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Conway's Game of Life: Mathematics and Construction

Nathaniel Johnston and Dave Greene
Self Published
Publication Date: 
Number of Pages: 
[Reviewed by
Bill Wood
, on
The setup of Conway’s Game of Life is very simple. We cite the community hub (managed by authors of the book under review) for the rules of this “zero-player game”:
Conway's Game of Life is a cellular automaton that is played on a 2D square grid. Each square (or "cell") on the grid can be either alive or dead, and they evolve according to the following rules:
  • Any live cell with fewer than two live neighbours dies (referred to as underpopulation).
  • Any live cell with more than three live neighbours dies (referred to as overpopulation).
  • Any live cell with two or three live neighbours lives, unchanged, to the next generation.
  • Any dead cell with exactly three live neighbours comes to life.

From these simple rules one simply chooses an initial configuration of live and dead cells and sees what happens.  The curious dynamics of the game raise immediate questions about exactly what kinds of configurations can be created.  No formal tools are required to jump in and experiment.

Conway's Game of Life: Mathematics and Construction by Nathaniel Johnson and Dave Greene provides a linear exposition of the questions, results, and techniques behind the game.  It functions as a companion to the website where one can download the ebook.
The material requires no formal background and is appropriate for its target audience of early undergraduate students. A few topics such as counting, number theory, and algorithm analysis appear, but generally at an elementary level and the key concepts are briefly reviewed in the appendices. There are proofs, but they are generally careful deductions using few mathematical tools. It is a perfect topic to hand to a curious undergraduate mathematics or computer science student and let them go.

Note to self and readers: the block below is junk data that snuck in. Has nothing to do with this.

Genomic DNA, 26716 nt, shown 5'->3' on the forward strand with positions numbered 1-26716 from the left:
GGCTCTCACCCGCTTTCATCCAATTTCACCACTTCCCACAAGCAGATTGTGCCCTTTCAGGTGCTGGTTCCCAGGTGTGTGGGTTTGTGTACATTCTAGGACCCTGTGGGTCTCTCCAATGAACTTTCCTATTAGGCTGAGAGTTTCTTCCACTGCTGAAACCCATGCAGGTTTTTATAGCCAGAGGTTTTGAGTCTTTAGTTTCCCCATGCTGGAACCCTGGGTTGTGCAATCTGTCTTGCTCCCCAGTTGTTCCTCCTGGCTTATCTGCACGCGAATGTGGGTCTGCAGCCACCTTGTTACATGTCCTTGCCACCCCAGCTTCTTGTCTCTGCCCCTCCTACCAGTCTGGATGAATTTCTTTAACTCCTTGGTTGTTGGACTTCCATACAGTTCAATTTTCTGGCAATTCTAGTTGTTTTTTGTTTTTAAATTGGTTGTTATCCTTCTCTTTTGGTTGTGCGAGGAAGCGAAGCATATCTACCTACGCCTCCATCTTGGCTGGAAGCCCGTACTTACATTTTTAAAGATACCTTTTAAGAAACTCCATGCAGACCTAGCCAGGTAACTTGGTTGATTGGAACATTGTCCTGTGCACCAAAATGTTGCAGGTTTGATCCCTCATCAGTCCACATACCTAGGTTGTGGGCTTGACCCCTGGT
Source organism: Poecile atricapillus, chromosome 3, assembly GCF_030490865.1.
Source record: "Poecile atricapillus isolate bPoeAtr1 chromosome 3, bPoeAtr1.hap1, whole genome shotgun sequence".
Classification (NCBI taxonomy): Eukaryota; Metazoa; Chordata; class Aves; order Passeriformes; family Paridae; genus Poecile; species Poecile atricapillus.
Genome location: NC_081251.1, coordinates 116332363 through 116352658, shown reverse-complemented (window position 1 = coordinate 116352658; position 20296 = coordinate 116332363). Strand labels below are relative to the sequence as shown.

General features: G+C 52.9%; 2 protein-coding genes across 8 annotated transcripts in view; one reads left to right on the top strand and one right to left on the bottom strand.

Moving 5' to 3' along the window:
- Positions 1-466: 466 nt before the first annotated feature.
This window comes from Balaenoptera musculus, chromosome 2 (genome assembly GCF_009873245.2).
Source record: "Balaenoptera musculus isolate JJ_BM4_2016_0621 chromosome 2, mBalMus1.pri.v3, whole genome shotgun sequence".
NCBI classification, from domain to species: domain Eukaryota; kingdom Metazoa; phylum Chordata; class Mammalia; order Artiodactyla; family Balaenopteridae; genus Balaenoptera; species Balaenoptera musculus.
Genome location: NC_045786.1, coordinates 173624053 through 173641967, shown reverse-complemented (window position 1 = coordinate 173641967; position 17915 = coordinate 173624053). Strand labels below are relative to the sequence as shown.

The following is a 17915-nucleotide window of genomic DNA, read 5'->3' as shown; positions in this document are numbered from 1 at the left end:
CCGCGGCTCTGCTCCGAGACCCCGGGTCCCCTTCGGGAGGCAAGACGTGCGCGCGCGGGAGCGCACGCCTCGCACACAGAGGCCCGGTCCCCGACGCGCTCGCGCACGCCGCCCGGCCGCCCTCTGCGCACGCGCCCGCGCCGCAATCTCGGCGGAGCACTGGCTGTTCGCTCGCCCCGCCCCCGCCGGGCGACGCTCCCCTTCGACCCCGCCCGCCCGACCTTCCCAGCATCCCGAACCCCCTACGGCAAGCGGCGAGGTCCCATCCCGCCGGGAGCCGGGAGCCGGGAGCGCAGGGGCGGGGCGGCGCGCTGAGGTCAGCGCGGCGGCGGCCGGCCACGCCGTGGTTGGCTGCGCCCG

There are a lot of objects that need names and the vocabulary can be a bit overwhelming. Many of the names are descriptive – gliders, volcanoes, sparks – but there are also Snarks, Sir Robins, and David Hilberts to navigate. This is the reality of the subject and not a complaint about the book. There is no glossary, but the index is good and there are additional resources online.
One needs to be able to zoom in and out in real-time as the configurations evolve to see how small-scale changes impact large-scale behavior. The authors do a fine job of using color diagrams with consistent coloring and iconography – indeed, the book is visually impressive independent of the content – but there is no substitute for going to the website and noodling with it there. The ebook can be downloaded at the website (for free, with optional donation), allowing for the two to be used in parallel easily. There are also a few print-on-demand options.
The book is organized into three parts, each with four chapters. The first part, “Classical Topics,” covers the fundamental structures and their properties. “Circuitry and Logic” examines techniques for putting these structures together into circuits that exhibit more elaborate and precise behaviors. Finally, “Constructions” develops how these circuits can establish some more general properties of the Game of Life itself: universal computation, wherein we can simulate a universal computer, and universal construction, which establishes a sense in which the Game of Life can create and position its own components. Chapters close with notes and plenty of exercises. There are appendices with some mathematical preliminaries, technical details, and selected exercise solutions. Further material is available on the website, which has plenty of tools for simulating the game, finding specific results, and identifying new investigations that a newcomer could engage in almost immediately.
The website is a fantastic resource for the Game of Life community, and the book provides an excellent and structured way to learn the fundamentals. It could also be used as a text for a topics course or for independent study. My plan for the book is to mimic its subject matter – set up an initial configuration by leaving a copy in the math lounge and see what behaviors emerge.


Bill Wood is an associate professor of mathematics at the University of Northern Iowa. He fondly recalls noodling with the Game of Life as a student several decades ago when the literature was considerably thinner.